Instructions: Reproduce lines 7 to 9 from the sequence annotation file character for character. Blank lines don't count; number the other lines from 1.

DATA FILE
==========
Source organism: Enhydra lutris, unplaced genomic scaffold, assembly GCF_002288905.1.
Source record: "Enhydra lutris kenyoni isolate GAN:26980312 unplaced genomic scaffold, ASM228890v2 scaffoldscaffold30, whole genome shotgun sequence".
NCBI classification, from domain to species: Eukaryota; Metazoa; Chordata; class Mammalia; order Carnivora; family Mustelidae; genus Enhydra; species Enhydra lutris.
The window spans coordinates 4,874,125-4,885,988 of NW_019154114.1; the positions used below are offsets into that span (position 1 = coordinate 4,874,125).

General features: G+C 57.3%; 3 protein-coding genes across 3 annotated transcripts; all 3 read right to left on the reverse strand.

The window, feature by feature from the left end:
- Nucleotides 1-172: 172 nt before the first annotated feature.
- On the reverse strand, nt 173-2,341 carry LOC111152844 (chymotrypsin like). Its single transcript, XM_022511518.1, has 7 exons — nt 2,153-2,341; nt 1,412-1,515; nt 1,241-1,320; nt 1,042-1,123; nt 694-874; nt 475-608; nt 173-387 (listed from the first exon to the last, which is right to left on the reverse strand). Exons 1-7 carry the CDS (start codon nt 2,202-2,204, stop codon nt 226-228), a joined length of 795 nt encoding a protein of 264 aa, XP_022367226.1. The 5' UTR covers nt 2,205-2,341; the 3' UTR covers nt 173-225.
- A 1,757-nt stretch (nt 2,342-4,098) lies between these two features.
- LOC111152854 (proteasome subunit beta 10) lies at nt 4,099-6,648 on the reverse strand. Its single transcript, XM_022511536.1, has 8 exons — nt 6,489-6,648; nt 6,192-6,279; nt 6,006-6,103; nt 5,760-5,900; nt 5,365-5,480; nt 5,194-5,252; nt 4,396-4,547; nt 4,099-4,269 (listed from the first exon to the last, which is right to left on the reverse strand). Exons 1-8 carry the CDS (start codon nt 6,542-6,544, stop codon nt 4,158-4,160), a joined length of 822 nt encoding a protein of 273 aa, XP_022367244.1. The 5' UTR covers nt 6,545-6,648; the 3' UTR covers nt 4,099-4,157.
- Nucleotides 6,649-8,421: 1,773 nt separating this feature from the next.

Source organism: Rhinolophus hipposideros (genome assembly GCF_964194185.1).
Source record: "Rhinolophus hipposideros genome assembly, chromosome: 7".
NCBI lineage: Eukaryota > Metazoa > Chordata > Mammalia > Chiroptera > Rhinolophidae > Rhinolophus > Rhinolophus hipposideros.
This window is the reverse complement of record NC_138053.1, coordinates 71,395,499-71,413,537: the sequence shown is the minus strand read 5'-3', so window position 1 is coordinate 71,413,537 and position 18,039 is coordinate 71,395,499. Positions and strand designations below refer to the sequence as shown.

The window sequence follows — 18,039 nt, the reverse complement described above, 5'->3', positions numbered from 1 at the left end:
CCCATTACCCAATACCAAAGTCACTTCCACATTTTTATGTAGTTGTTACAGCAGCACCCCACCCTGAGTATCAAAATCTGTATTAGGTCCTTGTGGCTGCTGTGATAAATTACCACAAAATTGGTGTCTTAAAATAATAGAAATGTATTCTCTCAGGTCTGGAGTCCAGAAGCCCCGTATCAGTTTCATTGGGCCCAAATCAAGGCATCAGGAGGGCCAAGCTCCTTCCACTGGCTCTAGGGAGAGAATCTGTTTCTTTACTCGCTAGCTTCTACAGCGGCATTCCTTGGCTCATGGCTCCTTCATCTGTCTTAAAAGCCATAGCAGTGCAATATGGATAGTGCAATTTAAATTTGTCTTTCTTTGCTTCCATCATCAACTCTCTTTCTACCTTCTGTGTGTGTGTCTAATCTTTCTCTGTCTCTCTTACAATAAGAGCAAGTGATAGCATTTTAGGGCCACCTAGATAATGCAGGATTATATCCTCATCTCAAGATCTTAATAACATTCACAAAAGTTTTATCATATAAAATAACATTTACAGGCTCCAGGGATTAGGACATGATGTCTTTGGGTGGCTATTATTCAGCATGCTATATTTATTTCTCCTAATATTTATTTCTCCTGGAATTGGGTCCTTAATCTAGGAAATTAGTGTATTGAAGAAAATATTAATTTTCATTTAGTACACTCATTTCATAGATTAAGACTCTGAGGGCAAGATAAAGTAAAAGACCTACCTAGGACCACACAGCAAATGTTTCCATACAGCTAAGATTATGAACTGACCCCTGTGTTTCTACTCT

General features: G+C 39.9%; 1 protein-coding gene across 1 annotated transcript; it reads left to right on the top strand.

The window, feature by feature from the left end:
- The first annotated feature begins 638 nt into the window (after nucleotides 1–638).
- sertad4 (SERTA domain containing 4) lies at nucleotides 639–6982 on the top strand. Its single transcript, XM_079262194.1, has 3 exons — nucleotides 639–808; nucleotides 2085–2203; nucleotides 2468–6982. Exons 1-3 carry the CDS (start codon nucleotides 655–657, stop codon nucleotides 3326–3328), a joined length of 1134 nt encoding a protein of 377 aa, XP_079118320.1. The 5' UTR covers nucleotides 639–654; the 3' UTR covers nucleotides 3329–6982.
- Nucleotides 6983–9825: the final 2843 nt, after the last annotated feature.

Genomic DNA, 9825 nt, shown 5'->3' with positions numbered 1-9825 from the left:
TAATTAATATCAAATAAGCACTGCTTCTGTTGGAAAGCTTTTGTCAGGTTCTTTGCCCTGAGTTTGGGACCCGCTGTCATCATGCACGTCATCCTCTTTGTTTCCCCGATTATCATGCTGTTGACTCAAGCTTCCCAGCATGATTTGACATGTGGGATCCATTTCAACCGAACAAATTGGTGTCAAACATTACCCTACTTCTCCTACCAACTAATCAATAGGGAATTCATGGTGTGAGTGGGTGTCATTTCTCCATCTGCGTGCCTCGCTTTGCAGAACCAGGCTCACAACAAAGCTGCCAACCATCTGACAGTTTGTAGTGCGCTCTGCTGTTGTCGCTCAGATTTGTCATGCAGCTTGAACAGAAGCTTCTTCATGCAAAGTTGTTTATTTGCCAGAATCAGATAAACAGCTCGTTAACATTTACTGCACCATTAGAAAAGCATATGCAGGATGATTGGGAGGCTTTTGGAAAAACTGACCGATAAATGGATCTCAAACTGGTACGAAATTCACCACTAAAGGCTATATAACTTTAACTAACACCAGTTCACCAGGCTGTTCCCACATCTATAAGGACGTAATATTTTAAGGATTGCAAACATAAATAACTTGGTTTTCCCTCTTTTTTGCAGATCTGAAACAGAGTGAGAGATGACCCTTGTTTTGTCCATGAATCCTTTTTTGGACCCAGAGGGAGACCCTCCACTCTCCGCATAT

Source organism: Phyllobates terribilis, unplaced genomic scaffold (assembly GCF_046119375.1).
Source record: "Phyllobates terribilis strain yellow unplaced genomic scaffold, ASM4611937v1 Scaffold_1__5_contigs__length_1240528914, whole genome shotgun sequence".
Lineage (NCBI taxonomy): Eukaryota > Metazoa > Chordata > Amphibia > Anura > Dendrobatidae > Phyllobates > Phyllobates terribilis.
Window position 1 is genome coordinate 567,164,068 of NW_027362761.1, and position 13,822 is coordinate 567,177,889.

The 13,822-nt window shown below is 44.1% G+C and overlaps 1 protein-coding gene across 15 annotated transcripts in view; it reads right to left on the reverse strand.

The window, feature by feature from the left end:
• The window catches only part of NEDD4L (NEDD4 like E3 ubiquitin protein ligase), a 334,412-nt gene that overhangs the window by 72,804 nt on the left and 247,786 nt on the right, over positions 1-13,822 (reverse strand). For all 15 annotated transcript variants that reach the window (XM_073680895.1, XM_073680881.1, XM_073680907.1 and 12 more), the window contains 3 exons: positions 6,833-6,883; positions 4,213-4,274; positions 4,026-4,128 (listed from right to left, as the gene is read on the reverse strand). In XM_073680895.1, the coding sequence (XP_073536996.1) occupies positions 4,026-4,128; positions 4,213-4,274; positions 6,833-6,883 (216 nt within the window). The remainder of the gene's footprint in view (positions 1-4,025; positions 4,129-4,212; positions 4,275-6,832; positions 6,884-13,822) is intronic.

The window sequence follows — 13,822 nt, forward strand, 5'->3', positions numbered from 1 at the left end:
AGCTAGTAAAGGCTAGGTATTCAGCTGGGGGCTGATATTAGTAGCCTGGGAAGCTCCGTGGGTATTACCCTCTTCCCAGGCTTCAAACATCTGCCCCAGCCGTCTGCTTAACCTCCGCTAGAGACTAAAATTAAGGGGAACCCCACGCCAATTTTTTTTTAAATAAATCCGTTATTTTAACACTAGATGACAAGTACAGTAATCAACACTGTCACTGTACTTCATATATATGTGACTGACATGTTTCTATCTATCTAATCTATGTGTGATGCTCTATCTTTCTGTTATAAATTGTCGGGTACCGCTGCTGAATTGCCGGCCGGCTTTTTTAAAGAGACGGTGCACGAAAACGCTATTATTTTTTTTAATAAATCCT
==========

- Nucleotides 1-172: 172 nt before the first annotated feature.
- On the reverse strand, nt 173-2,341 carry LOC111152844 (chymotrypsin like). Its single transcript, XM_022511518.1, has 7 exons — nt 2,153-2,341; nt 1,412-1,515; nt 1,241-1,320; nt 1,042-1,123; nt 694-874; nt 475-608; nt 173-387 (listed from the first exon to the last, which is right to left on the reverse strand). Exons 1-7 carry the CDS (start codon nt 2,202-2,204, stop codon nt 226-228), a joined length of 795 nt encoding a protein of 264 aa, XP_022367226.1. The 5' UTR covers nt 2,205-2,341; the 3' UTR covers nt 173-225.
- A 1,757-nt stretch (nt 2,342-4,098) lies between these two features.